Monday, 20 September 2010

For The Final Time

Well, I am set and ready to go.

Jordan left early this morning. I shall miss him .What an exceptional young man. He took me to a Tibetan restaurant yesterday afternoon. I had the most delicious and spicy momos I have ever tasted. It was made from buff (buffalo meat I think ) with green chllies and lots of spices thrown in It was yum! Jordan and I shared 2 platefuls of different flavours. We did not quite lick the plates clean, but not far off though. Admittedly my mouth was on fire couple of times during the meal, but it was worth the suffering.

The last thing we need to do now is going back to the school tomorrow to see a child who has been away from the school last week. She comes from the region -Gorka, home to the Gurkhas. She is one of the new children we hope to sponsor.Hopefully I will meet her tomorrow.

The only thing left which is worth mentioning is the English teacher . I think she is responsible for the amazing progress the children have made in one year.. I sat in her class on saturday morning.She had every child to go to the front to talk about topics they chose. For example, every child has 5 minutes on ' my best friend; or my daily life; or my school' etc.Though none of them lasted the full 5 minutes, all of them had many sentences. I was so impressed by their effort that I was speechless. Even Nitisha, the youngest was speaking in fluent sentences in her cute Nepali accent.. I have hoped that they would improve, but I did not expect the great strides they have made in a year. Its really mind boggling how fast children can learn given the opportunity

So to you all sponsors and donors, thank you, and Uma, for providing the stability and support to enable them to flourish. I just think that between all of us, we have made a small difference to these kids at this moment in time.And we should be proud. What do you think ?

Saturday, 18 September 2010

Mission Accomplished

Well, we have had a very successful day yesterday.Uma and I planned the lunch soon after my arrival.The fact that my stay this year is only about 2 weeks long, meant that we have to do things almost at a gallop. With Uma almost back to her normal health, we have been able to purchase everything we needed for the new children as well as those required by Uma and the orphanage.

We invited all the new children and their parents to lunch yesterday.The invitation was given out after we have made contact with them in the homes and at the school in Kalimati. The aim of the lunch was to meet them socially, reinforce the sponsors' message of providing them with improved life chances through better education. In addition, we wanted to give them the Emergency lamps, new dresses and the tables for studying.This we did with the exception of the tables.The Carpenter was not able to complete the order of 7 tables in time. So Uma is looking at the alternatives.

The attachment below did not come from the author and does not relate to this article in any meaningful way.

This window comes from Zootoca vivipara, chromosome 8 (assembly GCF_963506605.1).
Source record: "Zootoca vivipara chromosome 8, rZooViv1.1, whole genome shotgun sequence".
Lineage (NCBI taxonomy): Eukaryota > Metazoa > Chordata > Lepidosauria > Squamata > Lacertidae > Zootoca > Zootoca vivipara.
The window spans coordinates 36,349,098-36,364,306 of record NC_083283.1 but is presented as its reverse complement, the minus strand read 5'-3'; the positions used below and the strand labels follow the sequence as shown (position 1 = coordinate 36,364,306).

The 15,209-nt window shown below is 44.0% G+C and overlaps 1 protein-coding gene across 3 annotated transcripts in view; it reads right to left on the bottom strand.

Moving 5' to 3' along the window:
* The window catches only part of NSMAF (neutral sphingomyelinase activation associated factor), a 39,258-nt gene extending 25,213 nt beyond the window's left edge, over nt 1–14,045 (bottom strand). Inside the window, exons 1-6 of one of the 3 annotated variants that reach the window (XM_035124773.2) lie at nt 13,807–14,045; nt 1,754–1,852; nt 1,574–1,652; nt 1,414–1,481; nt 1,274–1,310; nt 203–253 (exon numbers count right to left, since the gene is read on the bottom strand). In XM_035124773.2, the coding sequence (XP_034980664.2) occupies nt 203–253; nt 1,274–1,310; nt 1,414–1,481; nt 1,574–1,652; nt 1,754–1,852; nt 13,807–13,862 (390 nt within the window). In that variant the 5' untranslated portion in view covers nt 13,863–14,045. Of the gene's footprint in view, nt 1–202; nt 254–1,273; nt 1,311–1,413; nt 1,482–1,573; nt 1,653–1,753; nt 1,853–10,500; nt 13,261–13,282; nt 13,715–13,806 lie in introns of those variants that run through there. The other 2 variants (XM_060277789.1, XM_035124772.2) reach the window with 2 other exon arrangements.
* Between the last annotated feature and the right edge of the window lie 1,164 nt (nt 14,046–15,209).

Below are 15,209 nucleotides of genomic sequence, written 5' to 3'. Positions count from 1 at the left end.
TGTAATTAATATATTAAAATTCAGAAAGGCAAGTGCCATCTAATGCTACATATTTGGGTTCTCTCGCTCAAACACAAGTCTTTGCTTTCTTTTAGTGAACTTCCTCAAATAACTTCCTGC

Every child turned up with her/his mum on time.Interestingly again, no father turned up to accompany the families. Uma and I had a quick count. We planned for approximate 35 people. We had Chicken, potato salad and lentil, in Nepali style of course. It was delicious . Everyone had a good helping of everything on the menu . I believed that they enjoyed the meal thoroughly. Initially they all arrived looking tentative and somewhat anxious. By the time they left, they were all smiling and warmly appreciative of what we are trying to do for their children

There were times when the mums were talking to me -in Nepali of course. All I was able to do is to use the international language- sign, gesture and a lot of smiles and laughter. However , it is so gratifying to see that our children are speaking English so well that they were able to do much of the translation for me and the mums. Well done, kids!

The weather has been atrocious for the past week. It has been raining non- stop for several days. Nabina and I had prayed really hard for a dry day yesterday..... And yes, it was sunny and hot the whole day yesterday. We were so pleased and relieved. It meant that the children can play outside if they chose to. As it turned out, it was fine.I thanked whoever is up there for looking after our interests.

I have to confess that I did only a minimum to help .Although I did offer my help in preparing the meal, I did not survive the tasks.. I was asked to help to peel/scrap the potatoes - all 10 kilos of it. Unfortunately, I lasted only after 2 kilo . Instead, Nabina and Suzan and Urmila did the bulk of it. I felt quite ashamed. Such feeble effort on my part. It says something about my western living.... Alas, it has softened me up somewhat !